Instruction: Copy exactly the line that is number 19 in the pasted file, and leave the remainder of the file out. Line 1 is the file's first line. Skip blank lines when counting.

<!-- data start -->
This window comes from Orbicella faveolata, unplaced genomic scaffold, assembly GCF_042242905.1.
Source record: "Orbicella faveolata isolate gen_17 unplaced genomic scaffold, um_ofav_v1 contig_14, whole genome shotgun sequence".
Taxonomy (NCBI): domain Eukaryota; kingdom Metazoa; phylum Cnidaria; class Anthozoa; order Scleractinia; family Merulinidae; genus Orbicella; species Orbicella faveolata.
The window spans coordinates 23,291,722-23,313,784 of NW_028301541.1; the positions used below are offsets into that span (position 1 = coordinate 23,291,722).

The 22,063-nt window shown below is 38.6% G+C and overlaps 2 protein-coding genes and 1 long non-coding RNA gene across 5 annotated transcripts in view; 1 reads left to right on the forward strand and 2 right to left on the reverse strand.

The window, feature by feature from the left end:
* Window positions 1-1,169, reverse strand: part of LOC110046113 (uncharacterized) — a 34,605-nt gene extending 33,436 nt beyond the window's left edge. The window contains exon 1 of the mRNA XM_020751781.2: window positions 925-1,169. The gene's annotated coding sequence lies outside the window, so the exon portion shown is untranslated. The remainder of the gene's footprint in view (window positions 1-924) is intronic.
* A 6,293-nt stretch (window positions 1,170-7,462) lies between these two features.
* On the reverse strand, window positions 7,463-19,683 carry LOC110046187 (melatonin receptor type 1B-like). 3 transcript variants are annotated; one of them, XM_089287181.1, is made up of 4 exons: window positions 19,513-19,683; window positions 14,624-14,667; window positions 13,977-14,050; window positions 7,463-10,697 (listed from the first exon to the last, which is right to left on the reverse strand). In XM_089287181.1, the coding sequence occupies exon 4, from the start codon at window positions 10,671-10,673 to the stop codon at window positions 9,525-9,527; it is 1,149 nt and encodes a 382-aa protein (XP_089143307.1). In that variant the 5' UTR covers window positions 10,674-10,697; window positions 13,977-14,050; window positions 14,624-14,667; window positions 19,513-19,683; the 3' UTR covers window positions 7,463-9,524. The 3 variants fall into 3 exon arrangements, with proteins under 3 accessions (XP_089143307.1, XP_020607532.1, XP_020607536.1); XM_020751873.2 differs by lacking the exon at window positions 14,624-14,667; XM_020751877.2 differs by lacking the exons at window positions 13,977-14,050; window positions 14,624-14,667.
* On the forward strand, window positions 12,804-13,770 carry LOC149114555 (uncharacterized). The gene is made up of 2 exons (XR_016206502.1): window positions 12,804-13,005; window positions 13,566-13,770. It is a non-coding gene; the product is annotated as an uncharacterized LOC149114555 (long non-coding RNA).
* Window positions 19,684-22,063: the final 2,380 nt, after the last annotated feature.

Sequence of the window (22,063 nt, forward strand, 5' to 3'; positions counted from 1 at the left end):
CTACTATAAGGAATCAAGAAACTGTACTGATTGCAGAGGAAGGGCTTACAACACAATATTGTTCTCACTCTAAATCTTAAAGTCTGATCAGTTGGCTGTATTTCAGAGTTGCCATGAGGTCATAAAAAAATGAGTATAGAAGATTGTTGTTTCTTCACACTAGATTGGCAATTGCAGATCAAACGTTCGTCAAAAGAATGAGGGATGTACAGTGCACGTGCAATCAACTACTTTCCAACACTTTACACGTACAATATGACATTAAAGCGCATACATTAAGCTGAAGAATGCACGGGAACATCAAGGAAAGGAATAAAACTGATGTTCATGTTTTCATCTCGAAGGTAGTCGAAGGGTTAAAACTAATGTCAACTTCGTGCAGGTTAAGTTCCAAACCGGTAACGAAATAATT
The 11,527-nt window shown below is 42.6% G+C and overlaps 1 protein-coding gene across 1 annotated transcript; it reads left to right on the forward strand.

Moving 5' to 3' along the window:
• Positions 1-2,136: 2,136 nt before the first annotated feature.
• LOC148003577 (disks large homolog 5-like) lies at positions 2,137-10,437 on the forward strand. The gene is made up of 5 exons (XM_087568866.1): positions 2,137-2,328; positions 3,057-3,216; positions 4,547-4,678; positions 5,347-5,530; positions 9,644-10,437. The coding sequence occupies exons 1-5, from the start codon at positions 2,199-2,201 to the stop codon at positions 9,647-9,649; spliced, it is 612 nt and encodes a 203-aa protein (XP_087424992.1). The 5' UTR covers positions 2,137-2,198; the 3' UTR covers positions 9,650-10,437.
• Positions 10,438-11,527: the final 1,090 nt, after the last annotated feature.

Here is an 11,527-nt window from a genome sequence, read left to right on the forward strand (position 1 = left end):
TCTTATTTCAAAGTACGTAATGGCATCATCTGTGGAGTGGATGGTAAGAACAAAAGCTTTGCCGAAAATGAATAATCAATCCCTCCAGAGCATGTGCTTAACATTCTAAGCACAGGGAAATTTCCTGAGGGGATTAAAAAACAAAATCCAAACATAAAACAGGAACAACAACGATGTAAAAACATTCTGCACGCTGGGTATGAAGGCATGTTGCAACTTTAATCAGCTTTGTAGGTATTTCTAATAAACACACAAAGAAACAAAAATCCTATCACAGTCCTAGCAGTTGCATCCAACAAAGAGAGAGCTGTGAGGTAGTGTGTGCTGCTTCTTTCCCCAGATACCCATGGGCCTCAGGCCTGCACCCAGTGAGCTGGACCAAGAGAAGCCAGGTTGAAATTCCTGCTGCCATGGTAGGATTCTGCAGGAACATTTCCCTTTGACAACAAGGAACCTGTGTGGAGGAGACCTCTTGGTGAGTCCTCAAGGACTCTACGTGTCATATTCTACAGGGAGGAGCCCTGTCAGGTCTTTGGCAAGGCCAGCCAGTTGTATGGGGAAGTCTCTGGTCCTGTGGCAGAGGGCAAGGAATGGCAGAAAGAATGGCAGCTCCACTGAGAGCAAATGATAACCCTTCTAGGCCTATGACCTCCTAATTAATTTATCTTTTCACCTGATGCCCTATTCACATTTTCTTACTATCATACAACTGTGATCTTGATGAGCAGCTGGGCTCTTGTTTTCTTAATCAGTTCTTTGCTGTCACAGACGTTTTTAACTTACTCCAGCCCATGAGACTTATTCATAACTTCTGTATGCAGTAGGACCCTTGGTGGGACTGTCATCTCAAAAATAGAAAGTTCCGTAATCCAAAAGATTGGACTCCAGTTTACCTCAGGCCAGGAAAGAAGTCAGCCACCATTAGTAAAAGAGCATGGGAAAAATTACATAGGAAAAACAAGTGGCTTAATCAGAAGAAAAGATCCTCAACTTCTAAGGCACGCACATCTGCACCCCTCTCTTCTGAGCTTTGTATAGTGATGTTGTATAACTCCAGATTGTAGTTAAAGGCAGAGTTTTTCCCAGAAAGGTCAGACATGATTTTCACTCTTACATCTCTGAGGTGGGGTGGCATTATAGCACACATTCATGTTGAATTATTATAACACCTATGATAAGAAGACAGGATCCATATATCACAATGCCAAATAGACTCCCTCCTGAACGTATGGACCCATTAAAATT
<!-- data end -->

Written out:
Here is an 11,527-nt window from a genome sequence, read left to right on the forward strand (position 1 = left end):